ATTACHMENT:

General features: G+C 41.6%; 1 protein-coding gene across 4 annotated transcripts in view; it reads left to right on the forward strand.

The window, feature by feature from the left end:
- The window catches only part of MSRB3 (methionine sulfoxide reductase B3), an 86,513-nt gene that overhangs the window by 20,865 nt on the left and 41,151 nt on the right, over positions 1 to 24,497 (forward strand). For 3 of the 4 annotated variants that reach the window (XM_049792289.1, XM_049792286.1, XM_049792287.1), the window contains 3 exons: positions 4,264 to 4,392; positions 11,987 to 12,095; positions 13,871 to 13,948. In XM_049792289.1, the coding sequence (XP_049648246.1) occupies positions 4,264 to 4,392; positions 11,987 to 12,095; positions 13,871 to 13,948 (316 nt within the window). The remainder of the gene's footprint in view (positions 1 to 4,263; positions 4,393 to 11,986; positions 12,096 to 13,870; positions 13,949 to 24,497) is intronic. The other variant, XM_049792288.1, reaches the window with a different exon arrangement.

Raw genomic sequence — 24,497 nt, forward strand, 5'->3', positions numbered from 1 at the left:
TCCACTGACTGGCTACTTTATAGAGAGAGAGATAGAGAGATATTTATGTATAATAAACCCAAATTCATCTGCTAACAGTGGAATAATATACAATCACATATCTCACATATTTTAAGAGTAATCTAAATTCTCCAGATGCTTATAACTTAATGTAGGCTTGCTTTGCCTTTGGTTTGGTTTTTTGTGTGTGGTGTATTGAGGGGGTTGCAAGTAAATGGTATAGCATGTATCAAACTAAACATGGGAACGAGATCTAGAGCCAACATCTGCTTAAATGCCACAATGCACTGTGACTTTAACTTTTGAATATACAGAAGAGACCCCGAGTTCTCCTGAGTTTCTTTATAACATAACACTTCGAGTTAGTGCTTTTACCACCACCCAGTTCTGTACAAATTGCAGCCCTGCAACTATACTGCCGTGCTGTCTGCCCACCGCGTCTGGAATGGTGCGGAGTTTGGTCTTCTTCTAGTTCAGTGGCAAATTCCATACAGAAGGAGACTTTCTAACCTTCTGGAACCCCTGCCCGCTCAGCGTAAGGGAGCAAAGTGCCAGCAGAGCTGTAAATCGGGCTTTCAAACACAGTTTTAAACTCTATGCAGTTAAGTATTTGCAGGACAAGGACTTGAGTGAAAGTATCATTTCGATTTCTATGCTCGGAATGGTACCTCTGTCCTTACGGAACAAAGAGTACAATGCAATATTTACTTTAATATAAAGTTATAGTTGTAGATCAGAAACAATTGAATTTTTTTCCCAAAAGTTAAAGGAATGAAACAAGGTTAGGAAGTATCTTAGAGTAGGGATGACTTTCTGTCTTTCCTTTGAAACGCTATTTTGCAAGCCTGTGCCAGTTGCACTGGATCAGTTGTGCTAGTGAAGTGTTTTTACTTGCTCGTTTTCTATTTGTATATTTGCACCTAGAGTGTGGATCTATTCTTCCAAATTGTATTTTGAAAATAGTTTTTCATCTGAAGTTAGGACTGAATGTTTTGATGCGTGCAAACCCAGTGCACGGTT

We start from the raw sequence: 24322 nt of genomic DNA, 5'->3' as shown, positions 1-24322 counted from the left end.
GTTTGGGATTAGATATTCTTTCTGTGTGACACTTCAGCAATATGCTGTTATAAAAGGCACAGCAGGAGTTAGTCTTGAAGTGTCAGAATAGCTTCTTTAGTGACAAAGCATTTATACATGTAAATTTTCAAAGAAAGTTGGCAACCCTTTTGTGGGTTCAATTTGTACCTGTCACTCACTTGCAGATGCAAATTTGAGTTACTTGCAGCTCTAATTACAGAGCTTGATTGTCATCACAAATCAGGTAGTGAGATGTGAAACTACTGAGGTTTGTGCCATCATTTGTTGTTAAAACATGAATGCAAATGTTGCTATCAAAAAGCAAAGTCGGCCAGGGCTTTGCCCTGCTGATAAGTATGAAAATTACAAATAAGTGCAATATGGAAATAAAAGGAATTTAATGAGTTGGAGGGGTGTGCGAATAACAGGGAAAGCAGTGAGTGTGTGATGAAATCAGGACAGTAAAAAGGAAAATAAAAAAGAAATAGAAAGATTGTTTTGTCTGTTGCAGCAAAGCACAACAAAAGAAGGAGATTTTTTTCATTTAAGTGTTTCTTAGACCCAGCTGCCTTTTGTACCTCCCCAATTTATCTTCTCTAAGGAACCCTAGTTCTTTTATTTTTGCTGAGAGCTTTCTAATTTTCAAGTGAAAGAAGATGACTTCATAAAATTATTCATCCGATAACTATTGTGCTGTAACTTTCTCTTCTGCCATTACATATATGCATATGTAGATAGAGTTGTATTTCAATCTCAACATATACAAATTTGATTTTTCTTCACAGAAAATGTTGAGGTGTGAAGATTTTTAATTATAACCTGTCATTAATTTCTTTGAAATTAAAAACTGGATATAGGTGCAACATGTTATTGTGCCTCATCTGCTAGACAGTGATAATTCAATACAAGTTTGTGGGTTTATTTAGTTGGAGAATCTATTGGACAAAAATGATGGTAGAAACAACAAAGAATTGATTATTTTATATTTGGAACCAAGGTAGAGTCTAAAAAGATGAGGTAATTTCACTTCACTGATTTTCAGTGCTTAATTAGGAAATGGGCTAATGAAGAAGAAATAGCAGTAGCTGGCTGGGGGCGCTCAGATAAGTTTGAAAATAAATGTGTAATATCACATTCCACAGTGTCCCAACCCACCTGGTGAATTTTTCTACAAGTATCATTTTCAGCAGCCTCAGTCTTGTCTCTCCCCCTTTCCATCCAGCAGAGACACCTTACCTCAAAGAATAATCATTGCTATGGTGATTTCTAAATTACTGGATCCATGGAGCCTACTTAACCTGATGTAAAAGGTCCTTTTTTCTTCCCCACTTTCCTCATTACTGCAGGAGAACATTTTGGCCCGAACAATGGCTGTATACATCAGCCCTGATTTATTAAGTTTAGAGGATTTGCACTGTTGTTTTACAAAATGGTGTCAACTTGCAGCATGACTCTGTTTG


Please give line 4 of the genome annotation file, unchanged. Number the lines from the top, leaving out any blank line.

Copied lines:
Raw genomic sequence — 24,497 nt, forward strand, 5'->3', positions numbered from 1 at the left: